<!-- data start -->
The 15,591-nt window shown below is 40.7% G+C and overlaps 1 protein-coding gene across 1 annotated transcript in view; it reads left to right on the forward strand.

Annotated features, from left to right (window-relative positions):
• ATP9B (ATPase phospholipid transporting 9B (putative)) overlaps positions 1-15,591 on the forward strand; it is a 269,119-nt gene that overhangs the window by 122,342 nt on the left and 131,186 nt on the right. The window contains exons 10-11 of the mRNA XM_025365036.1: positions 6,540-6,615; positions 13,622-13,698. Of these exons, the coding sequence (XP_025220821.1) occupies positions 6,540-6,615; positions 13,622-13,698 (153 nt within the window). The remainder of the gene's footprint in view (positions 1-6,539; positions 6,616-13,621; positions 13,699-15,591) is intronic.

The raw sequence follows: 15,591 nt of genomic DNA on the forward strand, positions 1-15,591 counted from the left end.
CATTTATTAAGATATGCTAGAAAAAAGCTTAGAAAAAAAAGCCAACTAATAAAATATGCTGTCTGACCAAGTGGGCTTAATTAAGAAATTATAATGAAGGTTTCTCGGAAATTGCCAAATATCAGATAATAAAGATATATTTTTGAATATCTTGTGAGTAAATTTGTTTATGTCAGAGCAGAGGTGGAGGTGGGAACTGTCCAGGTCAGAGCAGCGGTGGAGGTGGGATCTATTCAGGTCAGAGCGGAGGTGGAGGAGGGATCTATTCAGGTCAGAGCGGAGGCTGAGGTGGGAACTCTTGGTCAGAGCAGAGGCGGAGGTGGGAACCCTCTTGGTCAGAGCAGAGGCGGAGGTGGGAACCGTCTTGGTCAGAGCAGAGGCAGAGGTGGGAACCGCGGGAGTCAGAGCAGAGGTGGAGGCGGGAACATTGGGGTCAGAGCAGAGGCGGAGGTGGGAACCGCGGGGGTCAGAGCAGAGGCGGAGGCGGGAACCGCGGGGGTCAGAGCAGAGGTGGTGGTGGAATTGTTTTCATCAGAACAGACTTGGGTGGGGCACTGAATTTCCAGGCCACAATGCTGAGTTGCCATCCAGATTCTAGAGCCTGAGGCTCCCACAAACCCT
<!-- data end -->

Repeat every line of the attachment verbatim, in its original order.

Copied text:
The 15,591-nt window shown below is 40.7% G+C and overlaps 1 protein-coding gene across 1 annotated transcript in view; it reads left to right on the forward strand.

Annotated features, from left to right (window-relative positions):
• ATP9B (ATPase phospholipid transporting 9B (putative)) overlaps positions 1-15,591 on the forward strand; it is a 269,119-nt gene that overhangs the window by 122,342 nt on the left and 131,186 nt on the right. The window contains exons 10-11 of the mRNA XM_025365036.1: positions 6,540-6,615; positions 13,622-13,698. Of these exons, the coding sequence (XP_025220821.1) occupies positions 6,540-6,615; positions 13,622-13,698 (153 nt within the window). The remainder of the gene's footprint in view (positions 1-6,539; positions 6,616-13,621; positions 13,699-15,591) is intronic.

The raw sequence follows: 15,591 nt of genomic DNA on the forward strand, positions 1-15,591 counted from the left end.
CATTTATTAAGATATGCTAGAAAAAAGCTTAGAAAAAAAAGCCAACTAATAAAATATGCTGTCTGACCAAGTGGGCTTAATTAAGAAATTATAATGAAGGTTTCTCGGAAATTGCCAAATATCAGATAATAAAGATATATTTTTGAATATCTTGTGAGTAAATTTGTTTATGTCAGAGCAGAGGTGGAGGTGGGAACTGTCCAGGTCAGAGCAGCGGTGGAGGTGGGATCTATTCAGGTCAGAGCGGAGGTGGAGGAGGGATCTATTCAGGTCAGAGCGGAGGCTGAGGTGGGAACTCTTGGTCAGAGCAGAGGCGGAGGTGGGAACCCTCTTGGTCAGAGCAGAGGCGGAGGTGGGAACCGTCTTGGTCAGAGCAGAGGCAGAGGTGGGAACCGCGGGAGTCAGAGCAGAGGTGGAGGCGGGAACATTGGGGTCAGAGCAGAGGCGGAGGTGGGAACCGCGGGGGTCAGAGCAGAGGCGGAGGCGGGAACCGCGGGGGTCAGAGCAGAGGTGGTGGTGGAATTGTTTTCATCAGAACAGACTTGGGTGGGGCACTGAATTTCCAGGCCACAATGCTGAGTTGCCATCCAGATTCTAGAGCCTGAGGCTCCCACAAACCCT